category: rugby news

The malaise runs deep in NZ rugby

Lindsay Knight17/10/07

Whether the New Zealand Rugby Union needs to have an independent inquiry into the World Cup failure might be arguable. Most people know already where things went wrong and, indeed, there are a significant number who have not been simply wise after the event.

They saw months ago the dangers of the rotation policy, which did have merit but only if it was ended at the right time, and more especially taking players out of the Super 14 and other competitive rugby. Consequently, this All Black side suffered from being under-done and lacking match hardness.

The only course now is for those responsible to do the honourable thing and either resign or for the NZRU board to take a fresh direction by appointing a new coaching team headed by the obvious replacement, Robbie Deans.

But if the board is committed to an inquiry then perhaps it should be extended to include all other aspects of New Zealand rugby which in 2007 were sacrificed to the national obsession of winning the World Cup.

The Super 14 was adversely affected and so was the Air New Zealand Cup. Just how much impact was made on public interest in grass-roots levels was illustrated by the attendances at last weekend's semifinals in Christchurch and Auckland.

Only 9500 people were at Eden Park for the Auckland-Hawke's Bay match, and that was a generous estimate. Granted, the weather was poor, but it was still an unfair reward for an Auckland side, which under Pat Lam's coaching has played excellent rugby this year.

For the Canterbury-Wellington game the estimate was 7500. Considering two grand unions were involved that, too, would have been unthinkable a few years ago and, unlike the deluge at Eden Park, this game was played in ideal conditions.

One of the ways by which the NZRU board and staff might prepare for the 2011 tournament is to take some of their focus off the top end of the game and look at means of restoring the levels below. That includes making club competitions more meaningful.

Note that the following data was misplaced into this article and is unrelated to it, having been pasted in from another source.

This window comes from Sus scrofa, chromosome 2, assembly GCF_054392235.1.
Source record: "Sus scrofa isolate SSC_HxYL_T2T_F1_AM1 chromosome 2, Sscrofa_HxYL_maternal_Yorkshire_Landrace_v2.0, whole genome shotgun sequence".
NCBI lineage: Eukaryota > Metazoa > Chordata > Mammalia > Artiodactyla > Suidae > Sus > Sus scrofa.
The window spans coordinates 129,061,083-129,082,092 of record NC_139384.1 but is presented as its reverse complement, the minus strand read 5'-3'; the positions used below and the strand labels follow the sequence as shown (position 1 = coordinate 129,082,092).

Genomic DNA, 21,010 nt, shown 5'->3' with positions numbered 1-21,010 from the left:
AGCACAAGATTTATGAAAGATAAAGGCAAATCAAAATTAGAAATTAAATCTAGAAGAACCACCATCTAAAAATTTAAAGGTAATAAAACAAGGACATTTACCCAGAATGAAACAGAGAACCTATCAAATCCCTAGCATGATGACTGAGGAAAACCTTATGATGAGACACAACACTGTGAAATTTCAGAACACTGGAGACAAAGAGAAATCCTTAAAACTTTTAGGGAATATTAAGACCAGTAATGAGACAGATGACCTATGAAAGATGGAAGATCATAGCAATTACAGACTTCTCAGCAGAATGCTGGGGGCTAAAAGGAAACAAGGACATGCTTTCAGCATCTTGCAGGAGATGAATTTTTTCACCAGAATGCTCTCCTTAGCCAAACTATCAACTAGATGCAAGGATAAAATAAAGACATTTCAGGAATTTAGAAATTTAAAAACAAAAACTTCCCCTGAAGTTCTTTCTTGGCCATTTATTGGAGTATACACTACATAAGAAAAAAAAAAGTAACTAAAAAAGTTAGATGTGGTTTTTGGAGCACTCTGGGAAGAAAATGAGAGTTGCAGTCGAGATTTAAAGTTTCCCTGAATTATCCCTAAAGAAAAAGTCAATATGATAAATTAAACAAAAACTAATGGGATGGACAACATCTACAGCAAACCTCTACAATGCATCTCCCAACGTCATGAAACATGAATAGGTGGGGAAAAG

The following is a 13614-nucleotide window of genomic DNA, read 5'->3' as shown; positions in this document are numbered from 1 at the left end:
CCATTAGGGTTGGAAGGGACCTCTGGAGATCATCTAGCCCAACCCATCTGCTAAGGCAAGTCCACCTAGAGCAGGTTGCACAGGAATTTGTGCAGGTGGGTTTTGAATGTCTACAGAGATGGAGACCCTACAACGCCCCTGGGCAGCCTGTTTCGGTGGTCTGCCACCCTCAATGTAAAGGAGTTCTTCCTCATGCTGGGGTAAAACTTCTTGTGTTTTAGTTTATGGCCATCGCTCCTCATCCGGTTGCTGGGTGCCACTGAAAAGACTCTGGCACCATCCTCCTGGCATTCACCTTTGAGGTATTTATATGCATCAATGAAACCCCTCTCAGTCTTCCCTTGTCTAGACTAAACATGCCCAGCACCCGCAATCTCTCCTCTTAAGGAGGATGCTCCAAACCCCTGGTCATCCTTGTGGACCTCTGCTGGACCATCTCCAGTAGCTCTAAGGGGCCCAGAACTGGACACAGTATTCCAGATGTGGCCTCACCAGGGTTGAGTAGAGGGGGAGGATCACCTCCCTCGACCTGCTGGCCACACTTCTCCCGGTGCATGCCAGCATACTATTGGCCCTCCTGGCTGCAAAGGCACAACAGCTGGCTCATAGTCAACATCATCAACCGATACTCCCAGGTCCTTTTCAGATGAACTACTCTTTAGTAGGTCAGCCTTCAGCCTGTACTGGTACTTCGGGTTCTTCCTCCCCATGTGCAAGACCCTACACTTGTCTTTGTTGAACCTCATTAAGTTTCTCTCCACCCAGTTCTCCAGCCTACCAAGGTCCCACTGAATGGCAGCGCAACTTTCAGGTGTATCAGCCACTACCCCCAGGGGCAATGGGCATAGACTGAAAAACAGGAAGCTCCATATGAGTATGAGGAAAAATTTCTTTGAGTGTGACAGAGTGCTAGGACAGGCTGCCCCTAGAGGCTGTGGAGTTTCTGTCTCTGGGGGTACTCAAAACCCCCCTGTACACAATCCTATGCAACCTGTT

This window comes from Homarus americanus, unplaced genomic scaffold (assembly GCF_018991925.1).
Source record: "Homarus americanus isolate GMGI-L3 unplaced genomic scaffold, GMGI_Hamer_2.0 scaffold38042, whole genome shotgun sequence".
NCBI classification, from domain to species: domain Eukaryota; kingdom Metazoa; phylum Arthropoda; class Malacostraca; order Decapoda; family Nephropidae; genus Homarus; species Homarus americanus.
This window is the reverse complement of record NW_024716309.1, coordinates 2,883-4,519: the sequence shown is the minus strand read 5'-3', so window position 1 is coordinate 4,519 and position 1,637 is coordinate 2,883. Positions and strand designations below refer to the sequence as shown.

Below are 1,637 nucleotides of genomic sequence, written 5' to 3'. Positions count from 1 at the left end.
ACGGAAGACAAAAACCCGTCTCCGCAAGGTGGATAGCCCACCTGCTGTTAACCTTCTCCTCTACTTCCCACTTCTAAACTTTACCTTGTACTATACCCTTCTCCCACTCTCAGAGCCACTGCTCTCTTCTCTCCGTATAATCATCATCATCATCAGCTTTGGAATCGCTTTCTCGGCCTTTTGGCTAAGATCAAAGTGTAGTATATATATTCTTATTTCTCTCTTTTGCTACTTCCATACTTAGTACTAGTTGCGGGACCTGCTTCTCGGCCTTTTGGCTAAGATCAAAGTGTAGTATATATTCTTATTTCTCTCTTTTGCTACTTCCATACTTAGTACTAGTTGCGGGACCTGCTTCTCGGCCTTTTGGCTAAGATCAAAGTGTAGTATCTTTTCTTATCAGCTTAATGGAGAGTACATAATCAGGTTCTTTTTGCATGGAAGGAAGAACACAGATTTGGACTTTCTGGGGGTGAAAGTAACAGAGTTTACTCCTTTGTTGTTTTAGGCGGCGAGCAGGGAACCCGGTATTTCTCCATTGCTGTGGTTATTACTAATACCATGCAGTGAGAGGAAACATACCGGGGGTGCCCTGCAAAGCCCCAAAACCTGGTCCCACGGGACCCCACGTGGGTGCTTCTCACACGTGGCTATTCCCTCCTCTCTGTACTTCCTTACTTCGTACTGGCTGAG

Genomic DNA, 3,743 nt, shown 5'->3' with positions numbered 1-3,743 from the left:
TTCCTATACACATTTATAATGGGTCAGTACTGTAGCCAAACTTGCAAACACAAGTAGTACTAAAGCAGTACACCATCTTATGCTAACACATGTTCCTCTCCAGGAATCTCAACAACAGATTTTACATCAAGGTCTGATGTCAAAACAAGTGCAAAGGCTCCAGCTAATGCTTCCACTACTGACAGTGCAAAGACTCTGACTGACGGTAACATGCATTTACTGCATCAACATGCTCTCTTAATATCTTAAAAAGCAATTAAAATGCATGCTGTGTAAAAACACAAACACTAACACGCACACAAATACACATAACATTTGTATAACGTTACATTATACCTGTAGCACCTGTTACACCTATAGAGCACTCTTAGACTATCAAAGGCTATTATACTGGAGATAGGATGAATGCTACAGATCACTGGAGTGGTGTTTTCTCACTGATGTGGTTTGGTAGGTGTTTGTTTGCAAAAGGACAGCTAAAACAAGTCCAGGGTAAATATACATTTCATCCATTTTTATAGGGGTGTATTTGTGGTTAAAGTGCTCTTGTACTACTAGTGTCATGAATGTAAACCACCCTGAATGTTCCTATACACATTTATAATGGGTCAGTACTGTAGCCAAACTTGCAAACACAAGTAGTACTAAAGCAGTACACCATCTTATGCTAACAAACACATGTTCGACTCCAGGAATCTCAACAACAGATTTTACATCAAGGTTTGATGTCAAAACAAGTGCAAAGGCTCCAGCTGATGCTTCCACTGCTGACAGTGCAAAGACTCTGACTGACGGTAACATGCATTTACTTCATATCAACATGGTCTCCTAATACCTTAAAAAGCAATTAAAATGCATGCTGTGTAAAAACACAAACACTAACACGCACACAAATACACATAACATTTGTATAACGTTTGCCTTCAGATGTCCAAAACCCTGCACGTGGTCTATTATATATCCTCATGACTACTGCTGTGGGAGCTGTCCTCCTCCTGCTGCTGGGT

It is like belching against thunder, of course. But something those in high places might do is to put the game's interests ahead of television's. That means, above all, a more sensible programme and a season which doesn't stretch from early February into November. It also means more day-time kickoffs.

It might be a good idea, too, if for all contracted players and NZRU board members it was made mandatory to watch the weekly Heartland programmes on television. The rugby might be moderate but the programme is an excellent reminder of the game's old values.

Obviously rugby's ever confusing maze of laws is another issue needing to be addressed. The game over the last few years has become an ugly spectacle and as a visual entertainment is lagging behind league again, even allowing for the Kiwis' abject capitulation last weekend.

But expecting rugby to eliminate some of its problems, especially in the tackle ball area and scrums, might also be another futile exercise. Any attempts to introduce radical law changes along the lines proposed by the Stellenbosch group will undoubtedly be stymied by northern hemisphere interests. England's unexpected success at this year's World Cup has been all the ammunition conservatives have been seeking.

England's success means 10-man rugby will be celebrated. And if it means winning the World Cup two tournaments in a row then not even those of us who think rugby should have an added dimension, and in the professional era an obligation to entertain, can challenge.

While the World Cup has become an obsession to the detriment of New Zealand rugby it is by no means the first in our history. Once beating South Africa in a series was the driving motivation. Even when a series win was achieved in 1956 that was replaced by the need to win one in South Africa, something which wasn't achieved until 1986.

A UK Grand Slam was another bogey, which for many reasons avoided even great touring sides such as those of 1905, 1924, 1963 and 1967, until Graham Mourie's team of 1978 removed that monkey.

If the World Cup is now the jinx New Zealand rugby has to break then perhaps the national union is not the only one who have helped create a monster. It does seem ironic for many in the country's media to comment adversely on what is now perceived as "an obsession".

Some of the media coverage of the tournament, it has to be said, was excessive. It might be a good idea if in future coverage and comment were left to the sports pages and rugby specialists. In some publications the mass of opinion, some of it from those with questionable qualifications, became confusing.

One last word on refereeing, which is in danger of becoming another New Zealand obsession. It is a disturbing trend to hear the International Board's Paddy O'Brien describing the unfortunate Wayne Barnes as "a rising star". New Zealand's Keith Lawrence has used similar language in the past for Paul Honiss.

This mindset which sees referees as "stars" is wrong. The game simply is not about them.

LINDSAY KNIGHT | RugbyHeaven | Wednesday, 17 october 2007 | Comment on this article

Lindsay Knight

The malaise runs deep in NZ rugby 17/10/07
Portugal puffery glosses over 18/9/07
Pumas power as Japan perplex 11/9/07
Rugby's chance for rightful place 28/8/07
Commercial Threat to Rugby 21/8/07
Too much depends on ref 6/7/07

This site can be viewed at almost any resolution
Please report any problems to the Webmaster
CoZania August 2007